The Situation: Following a boom in class actions backed by litigation funders, the Australian Federal Government has introduced new regulations which classify litigation funding schemes as “managed investment schemes” and “financial services licensing schemes” for the purpose of the Corporations Act 2001 (Cth).
The Result: From 22 August 2020, litigation funders must hold an Australian Financial Services Licence and must register and operate each litigation funding scheme as a managed investment scheme in accordance with various legislative requirements. The changes do not affect litigation funding schemes entered into before 22 August 2020.
Looking Ahead: The new regime means increased regulatory scrutiny for funders and an enhanced role for the Australian Securities and Investments Commission (“ASIC”), which is administering the regime, in the litigation funding market. The changes are expected to improve transparency around litigation funding and increase accountability of funders active in Australia. We are continuing to monitor whether the changes will have any material impact on class action activity.
In 2009, a landmark Full Federal Court decision (in Brookfield Multiplex Ltd v International Litigation Funding Partners Pty Ltd  FCAFC 147) found that arrangements between litigation funders and group members in class actions were managed investment schemes for the purpose of the Corporations Act 2001 (Cth) (“the Act”). In response, the Australian Government introduced regulations which excluded litigation funding schemes from the definition of managed investment schemes and exempted providers of litigation funding from the requirement to hold an Australian Financial Services Licence (“AFSL”), provided that they maintained adequate arrangements for managing conflicts of interest.
Since then, Australia has experienced major growth in class action activity, and particularly class actions backed by litigation funders.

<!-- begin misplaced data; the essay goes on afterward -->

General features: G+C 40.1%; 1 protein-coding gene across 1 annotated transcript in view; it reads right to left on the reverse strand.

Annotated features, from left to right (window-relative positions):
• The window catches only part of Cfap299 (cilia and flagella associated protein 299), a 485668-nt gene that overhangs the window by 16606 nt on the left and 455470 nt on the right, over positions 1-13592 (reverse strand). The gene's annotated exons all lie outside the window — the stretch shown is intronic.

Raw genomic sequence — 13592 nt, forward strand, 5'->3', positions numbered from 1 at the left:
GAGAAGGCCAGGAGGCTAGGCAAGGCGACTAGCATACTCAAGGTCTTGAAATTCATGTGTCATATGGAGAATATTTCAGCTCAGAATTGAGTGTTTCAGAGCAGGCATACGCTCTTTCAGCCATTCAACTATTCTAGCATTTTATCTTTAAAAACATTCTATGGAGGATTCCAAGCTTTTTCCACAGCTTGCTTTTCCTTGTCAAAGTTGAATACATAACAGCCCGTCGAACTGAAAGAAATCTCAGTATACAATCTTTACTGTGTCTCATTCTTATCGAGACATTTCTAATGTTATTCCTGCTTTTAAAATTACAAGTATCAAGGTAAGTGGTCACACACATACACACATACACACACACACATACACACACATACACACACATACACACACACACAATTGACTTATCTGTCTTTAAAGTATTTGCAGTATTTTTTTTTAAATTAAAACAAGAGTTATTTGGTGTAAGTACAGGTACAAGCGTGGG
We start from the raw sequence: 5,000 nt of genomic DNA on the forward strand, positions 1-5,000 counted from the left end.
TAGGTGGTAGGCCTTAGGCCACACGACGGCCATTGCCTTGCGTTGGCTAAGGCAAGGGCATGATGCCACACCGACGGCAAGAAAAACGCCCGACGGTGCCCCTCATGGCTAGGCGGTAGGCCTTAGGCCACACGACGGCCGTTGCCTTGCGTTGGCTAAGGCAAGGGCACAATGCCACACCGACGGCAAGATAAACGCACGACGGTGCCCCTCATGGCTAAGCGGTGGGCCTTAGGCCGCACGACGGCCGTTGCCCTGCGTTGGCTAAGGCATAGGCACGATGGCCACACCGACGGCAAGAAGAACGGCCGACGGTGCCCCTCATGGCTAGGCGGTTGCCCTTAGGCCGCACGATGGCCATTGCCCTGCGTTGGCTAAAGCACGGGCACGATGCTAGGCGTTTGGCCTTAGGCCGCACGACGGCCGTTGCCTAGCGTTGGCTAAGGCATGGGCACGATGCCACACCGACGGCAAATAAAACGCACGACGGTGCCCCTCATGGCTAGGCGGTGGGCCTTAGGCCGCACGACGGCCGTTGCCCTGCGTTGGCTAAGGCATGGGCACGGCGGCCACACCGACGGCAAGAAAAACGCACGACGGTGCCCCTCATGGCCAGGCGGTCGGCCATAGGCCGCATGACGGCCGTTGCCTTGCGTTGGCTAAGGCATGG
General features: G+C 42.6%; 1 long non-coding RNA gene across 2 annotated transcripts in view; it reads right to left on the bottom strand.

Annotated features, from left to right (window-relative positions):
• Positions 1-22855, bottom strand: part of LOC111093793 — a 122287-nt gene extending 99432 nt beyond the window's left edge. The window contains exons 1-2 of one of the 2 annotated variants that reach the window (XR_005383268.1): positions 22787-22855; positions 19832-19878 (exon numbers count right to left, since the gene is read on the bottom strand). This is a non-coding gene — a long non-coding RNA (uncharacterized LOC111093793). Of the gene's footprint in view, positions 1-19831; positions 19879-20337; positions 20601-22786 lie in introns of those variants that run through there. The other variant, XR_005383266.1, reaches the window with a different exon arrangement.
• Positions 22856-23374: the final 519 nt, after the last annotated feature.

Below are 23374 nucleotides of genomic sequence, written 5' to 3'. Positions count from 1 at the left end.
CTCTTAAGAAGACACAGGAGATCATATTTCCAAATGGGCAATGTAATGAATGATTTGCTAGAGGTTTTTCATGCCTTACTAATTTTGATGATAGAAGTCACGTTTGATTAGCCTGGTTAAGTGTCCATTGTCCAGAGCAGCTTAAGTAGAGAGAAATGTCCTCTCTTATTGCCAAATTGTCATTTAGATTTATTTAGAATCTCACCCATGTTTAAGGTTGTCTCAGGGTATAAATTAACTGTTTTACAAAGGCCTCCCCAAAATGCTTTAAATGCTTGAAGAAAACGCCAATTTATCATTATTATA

On 22 May 2020, the Australian Government announced that it would subject litigation funders to greater regulatory oversight by removing the exemptions previously afforded to funders. To do so, it enacted the Corporations Amendment (Litigation Funding) Regulations 2020 (Cth) (“the Amendment Regulations”) on 22 July 2020.
The effect of the Amendment Regulations is that any third-party litigation funding scheme entered into on or after 22 August 2020 will be regulated as a managed investment scheme. The existing exemptions for insolvency litigation funding schemes and single-plaintiff litigation funding arrangements will continue; that is, the new arrangements apply only to schemes where the possible entitlement of each of the scheme’s general members to remedies arises out of:
- the same, similar or related transactions or circumstances that give rise to a common issue of law or fact (that is, a class action); or
- different transactions or circumstances but the claims of the general members can be appropriately dealt with together.
New Obligations for Litigation Funders
Any litigation funding scheme entered into on or after 22 August 2020 will be subject to the requirements under Chapters 5C and 7 of the Act. In particular, the scheme must be registered under Chapter 5C (provided it has more than 20 members or is promoted by a person who is in the business of promoting managed investment schemes) and must be operated by a “responsible entity”, being an Australian public company that holds an AFSL authorizing the entity to operate the scheme. The responsible entity is subject to obligations under s 601FC to, among other things:
- act honestly and in the best interests of members;